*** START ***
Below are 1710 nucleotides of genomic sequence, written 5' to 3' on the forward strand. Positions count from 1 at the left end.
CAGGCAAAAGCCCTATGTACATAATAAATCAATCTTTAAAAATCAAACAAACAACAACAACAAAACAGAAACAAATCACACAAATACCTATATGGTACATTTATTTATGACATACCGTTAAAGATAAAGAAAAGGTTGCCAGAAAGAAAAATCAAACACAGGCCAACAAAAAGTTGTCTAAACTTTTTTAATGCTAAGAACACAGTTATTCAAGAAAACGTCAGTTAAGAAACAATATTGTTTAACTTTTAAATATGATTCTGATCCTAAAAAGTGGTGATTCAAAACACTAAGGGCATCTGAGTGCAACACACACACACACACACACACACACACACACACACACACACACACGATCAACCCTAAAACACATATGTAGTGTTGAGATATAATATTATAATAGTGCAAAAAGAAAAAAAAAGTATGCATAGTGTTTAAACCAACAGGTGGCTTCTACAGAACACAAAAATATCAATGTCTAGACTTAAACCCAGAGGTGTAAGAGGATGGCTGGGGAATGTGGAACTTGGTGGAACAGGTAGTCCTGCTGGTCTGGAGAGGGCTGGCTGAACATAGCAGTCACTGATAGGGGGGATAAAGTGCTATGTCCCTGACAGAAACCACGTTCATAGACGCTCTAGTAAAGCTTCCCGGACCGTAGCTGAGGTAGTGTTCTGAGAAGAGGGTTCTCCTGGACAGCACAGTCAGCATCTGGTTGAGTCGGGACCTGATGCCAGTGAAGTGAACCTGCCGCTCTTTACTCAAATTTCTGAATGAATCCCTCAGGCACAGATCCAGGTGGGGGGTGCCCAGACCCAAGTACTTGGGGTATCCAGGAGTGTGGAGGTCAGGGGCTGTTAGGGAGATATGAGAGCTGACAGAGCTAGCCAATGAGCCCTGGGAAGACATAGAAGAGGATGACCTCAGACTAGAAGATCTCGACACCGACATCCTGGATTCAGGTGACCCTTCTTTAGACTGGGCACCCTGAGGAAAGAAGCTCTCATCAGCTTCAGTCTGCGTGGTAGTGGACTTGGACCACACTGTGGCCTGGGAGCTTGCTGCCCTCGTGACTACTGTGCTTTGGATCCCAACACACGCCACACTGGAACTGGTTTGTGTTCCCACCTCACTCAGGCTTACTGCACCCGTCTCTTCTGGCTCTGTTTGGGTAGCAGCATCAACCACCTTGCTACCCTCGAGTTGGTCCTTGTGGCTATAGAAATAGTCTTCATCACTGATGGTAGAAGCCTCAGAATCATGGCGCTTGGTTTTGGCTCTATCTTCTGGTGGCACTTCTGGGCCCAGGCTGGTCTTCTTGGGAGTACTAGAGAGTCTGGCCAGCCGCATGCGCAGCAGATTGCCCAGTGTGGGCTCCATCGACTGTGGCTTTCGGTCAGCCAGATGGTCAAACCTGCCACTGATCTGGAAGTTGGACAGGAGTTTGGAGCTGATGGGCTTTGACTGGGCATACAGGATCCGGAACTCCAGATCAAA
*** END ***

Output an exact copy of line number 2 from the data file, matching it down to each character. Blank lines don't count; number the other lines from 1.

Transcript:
CAGGCAAAAGCCCTATGTACATAATAAATCAATCTTTAAAAATCAAACAAACAACAACAACAAAACAGAAACAAATCACACAAATACCTATATGGTACATTTATTTATGACATACCGTTAAAGATAAAGAAAAGGTTGCCAGAAAGAAAAATCAAACACAGGCCAACAAAAAGTTGTCTAAACTTTTTTAATGCTAAGAACACAGTTATTCAAGAAAACGTCAGTTAAGAAACAATATTGTTTAACTTTTAAATATGATTCTGATCCTAAAAAGTGGTGATTCAAAACACTAAGGGCATCTGAGTGCAACACACACACACACACACACACACACACACACACACACACACACACGATCAACCCTAAAACACATATGTAGTGTTGAGATATAATATTATAATAGTGCAAAAAGAAAAAAAAAGTATGCATAGTGTTTAAACCAACAGGTGGCTTCTACAGAACACAAAAATATCAATGTCTAGACTTAAACCCAGAGGTGTAAGAGGATGGCTGGGGAATGTGGAACTTGGTGGAACAGGTAGTCCTGCTGGTCTGGAGAGGGCTGGCTGAACATAGCAGTCACTGATAGGGGGGATAAAGTGCTATGTCCCTGACAGAAACCACGTTCATAGACGCTCTAGTAAAGCTTCCCGGACCGTAGCTGAGGTAGTGTTCTGAGAAGAGGGTTCTCCTGGACAGCACAGTCAGCATCTGGTTGAGTCGGGACCTGATGCCAGTGAAGTGAACCTGCCGCTCTTTACTCAAATTTCTGAATGAATCCCTCAGGCACAGATCCAGGTGGGGGGTGCCCAGACCCAAGTACTTGGGGTATCCAGGAGTGTGGAGGTCAGGGGCTGTTAGGGAGATATGAGAGCTGACAGAGCTAGCCAATGAGCCCTGGGAAGACATAGAAGAGGATGACCTCAGACTAGAAGATCTCGACACCGACATCCTGGATTCAGGTGACCCTTCTTTAGACTGGGCACCCTGAGGAAAGAAGCTCTCATCAGCTTCAGTCTGCGTGGTAGTGGACTTGGACCACACTGTGGCCTGGGAGCTTGCTGCCCTCGTGACTACTGTGCTTTGGATCCCAACACACGCCACACTGGAACTGGTTTGTGTTCCCACCTCACTCAGGCTTACTGCACCCGTCTCTTCTGGCTCTGTTTGGGTAGCAGCATCAACCACCTTGCTACCCTCGAGTTGGTCCTTGTGGCTATAGAAATAGTCTTCATCACTGATGGTAGAAGCCTCAGAATCATGGCGCTTGGTTTTGGCTCTATCTTCTGGTGGCACTTCTGGGCCCAGGCTGGTCTTCTTGGGAGTACTAGAGAGTCTGGCCAGCCGCATGCGCAGCAGATTGCCCAGTGTGGGCTCCATCGACTGTGGCTTTCGGTCAGCCAGATGGTCAAACCTGCCACTGATCTGGAAGTTGGACAGGAGTTTGGAGCTGATGGGCTTTGACTGGGCATACAGGATCCGGAACTCCAGATCAAA